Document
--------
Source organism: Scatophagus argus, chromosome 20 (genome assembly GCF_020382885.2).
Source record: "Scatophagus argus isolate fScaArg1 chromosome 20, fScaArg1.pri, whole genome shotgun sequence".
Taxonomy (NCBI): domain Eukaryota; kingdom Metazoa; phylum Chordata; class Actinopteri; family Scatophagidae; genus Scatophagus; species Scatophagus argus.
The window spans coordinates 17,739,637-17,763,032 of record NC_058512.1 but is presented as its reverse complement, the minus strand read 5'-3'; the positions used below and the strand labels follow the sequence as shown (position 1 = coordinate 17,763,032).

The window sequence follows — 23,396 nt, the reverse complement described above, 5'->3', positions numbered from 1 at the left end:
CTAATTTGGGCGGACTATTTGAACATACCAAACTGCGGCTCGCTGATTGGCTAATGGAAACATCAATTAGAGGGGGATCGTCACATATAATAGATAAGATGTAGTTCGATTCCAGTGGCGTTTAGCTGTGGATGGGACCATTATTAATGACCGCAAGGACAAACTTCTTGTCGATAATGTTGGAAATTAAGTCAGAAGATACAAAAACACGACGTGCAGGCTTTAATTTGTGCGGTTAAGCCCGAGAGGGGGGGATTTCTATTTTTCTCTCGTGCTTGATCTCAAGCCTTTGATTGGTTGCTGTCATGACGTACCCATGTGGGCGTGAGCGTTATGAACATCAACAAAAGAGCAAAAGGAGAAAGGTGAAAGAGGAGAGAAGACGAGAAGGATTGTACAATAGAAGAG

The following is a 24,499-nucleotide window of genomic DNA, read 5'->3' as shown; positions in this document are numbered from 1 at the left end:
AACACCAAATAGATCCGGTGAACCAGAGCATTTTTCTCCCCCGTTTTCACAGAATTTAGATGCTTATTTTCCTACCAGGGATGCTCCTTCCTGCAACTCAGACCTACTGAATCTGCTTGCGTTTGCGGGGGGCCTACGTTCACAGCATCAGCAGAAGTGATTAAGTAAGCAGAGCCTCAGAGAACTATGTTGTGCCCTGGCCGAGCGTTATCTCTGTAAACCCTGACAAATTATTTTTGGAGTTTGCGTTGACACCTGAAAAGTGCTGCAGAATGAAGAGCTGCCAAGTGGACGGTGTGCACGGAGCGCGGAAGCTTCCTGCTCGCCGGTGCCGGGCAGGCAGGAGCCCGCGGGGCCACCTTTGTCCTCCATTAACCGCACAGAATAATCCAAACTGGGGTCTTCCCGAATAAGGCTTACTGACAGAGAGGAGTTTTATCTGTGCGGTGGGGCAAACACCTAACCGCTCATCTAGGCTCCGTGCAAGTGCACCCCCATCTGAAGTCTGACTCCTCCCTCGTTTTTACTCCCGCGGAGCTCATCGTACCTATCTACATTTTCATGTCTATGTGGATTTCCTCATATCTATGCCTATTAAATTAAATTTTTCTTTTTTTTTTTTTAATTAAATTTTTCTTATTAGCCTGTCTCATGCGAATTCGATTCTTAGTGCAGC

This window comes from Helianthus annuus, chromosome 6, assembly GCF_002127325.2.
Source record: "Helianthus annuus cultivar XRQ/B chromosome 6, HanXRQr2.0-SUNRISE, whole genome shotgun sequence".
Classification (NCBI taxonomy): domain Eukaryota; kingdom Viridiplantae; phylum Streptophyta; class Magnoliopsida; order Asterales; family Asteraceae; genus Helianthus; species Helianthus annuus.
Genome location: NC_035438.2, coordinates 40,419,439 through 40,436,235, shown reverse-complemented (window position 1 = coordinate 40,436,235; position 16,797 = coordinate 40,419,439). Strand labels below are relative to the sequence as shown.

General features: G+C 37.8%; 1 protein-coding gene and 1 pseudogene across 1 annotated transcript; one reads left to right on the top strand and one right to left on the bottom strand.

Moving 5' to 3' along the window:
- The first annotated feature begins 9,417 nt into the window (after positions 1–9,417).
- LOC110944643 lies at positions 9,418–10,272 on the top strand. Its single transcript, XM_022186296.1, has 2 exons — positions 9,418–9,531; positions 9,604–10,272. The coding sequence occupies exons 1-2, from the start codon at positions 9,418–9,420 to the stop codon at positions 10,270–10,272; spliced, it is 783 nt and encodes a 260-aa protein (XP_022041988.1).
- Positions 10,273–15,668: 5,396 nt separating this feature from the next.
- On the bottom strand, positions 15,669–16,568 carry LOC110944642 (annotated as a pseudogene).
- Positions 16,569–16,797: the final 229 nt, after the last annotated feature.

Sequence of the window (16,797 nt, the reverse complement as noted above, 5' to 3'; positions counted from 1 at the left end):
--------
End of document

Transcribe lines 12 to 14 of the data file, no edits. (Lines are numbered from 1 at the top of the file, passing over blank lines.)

Genome location: NC_035438.2, coordinates 40,419,439 through 40,436,235, shown reverse-complemented (window position 1 = coordinate 40,436,235; position 16,797 = coordinate 40,419,439). Strand labels below are relative to the sequence as shown.

General features: G+C 37.8%; 1 protein-coding gene and 1 pseudogene across 1 annotated transcript; one reads left to right on the top strand and one right to left on the bottom strand.

Moving 5' to 3' along the window: